Issue with IE9 and the Exchange 2010 Management Console

Thursday, April 28, 2011
I ran into this issue today at a customer.  With Internet Explorer 9 installed on the Exchange 2010 server, you cannot close the Exchange Management Console.  When you try to close it, you get the following message: 
You must close all dialog boxes before you can close Exchange Management Console
As of yet, this is unresolved.  See for other reports of the same problem.

The workarounds are to end task mmc.exe every time or uninstall IE9.

10/17/2011 Update:
Finally!  A fix is now available for this issue.

See "A fix for the interoperability issues between Exchange 2007 and 2010 EMC and IE9 is now available" on the Exchange Team blog.

Here is the direct link to the Microsoft download page for the hotfixes.  There are two versions, one for Internet Explorer 9 for Windows Vista SP2 or Server 2008 SP2 and another for Internet Explorer 9 for Windows 7 or Server 2008 R2.

9/20/2011 Update:
Thank you all so much for the continued community efforts on other workarounds, aside from the known Task Manager route.
In terms of an update, a fix has been developed and is undergoing testing and various other processes we have to do prior to releasing updates. The work is being carried out by the IE team and as soon as we can provide information on a release date we are confident with, we'll post again.
Mark Feetham Senior Program Manager Internet Explorer Product Quality

8/17/2011 Update:

Tony Redmond is chiming in to see if he can carry any weight in resolving this issue and get a fix from Microsoft more quickly.  You can read his article, Why can’t Microsoft get IE9 to work with the Exchange Management Console? 

As I wrote below, my contacts at Microsoft said they are planning to release the fix with a Q4 service update for IE9.  But for most people this is an inordinate amount of time, being that the issue was reported back in April 2011 and has such a painful effect.

I see two problems here. One is the obviously irritating problem itself, and the other is Microsoft's (the company's) lack of response and information about this issue. I almost think the second problem is more important in this case. When so many users are complaining about an issue and there's little or no authoritative response, it's viewed as a failure and customers don't feel the love.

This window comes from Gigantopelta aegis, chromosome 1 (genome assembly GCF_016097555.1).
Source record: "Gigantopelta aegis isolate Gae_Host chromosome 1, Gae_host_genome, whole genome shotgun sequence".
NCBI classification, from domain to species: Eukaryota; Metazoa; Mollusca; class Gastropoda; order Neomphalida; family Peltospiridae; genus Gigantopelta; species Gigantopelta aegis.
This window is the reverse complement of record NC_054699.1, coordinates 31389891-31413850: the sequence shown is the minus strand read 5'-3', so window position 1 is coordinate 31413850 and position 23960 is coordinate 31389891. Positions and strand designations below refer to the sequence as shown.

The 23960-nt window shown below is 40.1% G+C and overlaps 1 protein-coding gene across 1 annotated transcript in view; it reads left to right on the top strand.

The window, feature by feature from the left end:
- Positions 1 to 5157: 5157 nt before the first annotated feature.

It's even more aggrivating when the IE9 train keeps coming down the track - IE9 is now listed as an important update in WSUS and will be installed automatically on WSUS clients, MS is pushing IE9 whenever and wherever it can, more companies are deploying it in managed environments. etc. The fact that most users affected are admins running the Exchange management tools from their Win7 desktops is mainly lost here.

Yes, we know we can end task the MMC. Yes, we know that it can be solved by uninstalling IE9 (if possible - it's not in managed environments) and ignore the WSUS update. These do nothing to eliminate the irritation. and having Microsoft seemingly ignore customer complaints does not help.

On a side note, it's noteable that Exchange 2010 is useable and stable enough that (relatively) small irritations like this get a lot of press.

Scott Schnoll of the Exchange Team wrote:

OK, so let's talk about some more details.

Susan mentioned this issue has been around since March.  Based on forum threads and emails I have, it looks like late March is when this issue first surfaced.  And then in April, the issue started getting reported more frequently (although at this point not an alarming frequency) because IE9 was released to Microsoft Update.  As it was reported primarily by Exchange admins on both Exchange 2007 and Exchange 2010 and initially only with the EMC, this was initially thought to be an Exchange bug.  But, given the combination of software bits in use (Exchange, MMC, IE and Windows), this could just as easily have been an IE, Windows or MMC bug.  We (Exchange) didn't know at this point, but nonetheless our product quality team and others took ownership of this issue and began an investigation in late April.

After investigating the matter in Exchange and IE, it was determined in early May (May 4, to be specific) that this was actually an MMC bug. However, after discussing the issue with the MMC team, the IE team took ownership of the bug.  It turns out that there was a similar bug they (IE) fixed in Windows, but that fix did not resolve this issue because MMC hosts the mshtml component directly instead of using a web browser control.  So why did the issue appear with IE9, but not, for example, in IE8?  In a nutshell, in IE9, the "Internet Explorer_Hidden" window has a property flag on it that did not exist in IE8 and earlier. MMC checks for this flag in its process and if any remain open, it will prevent the dialog from being closed and report the error message we've all come to hate.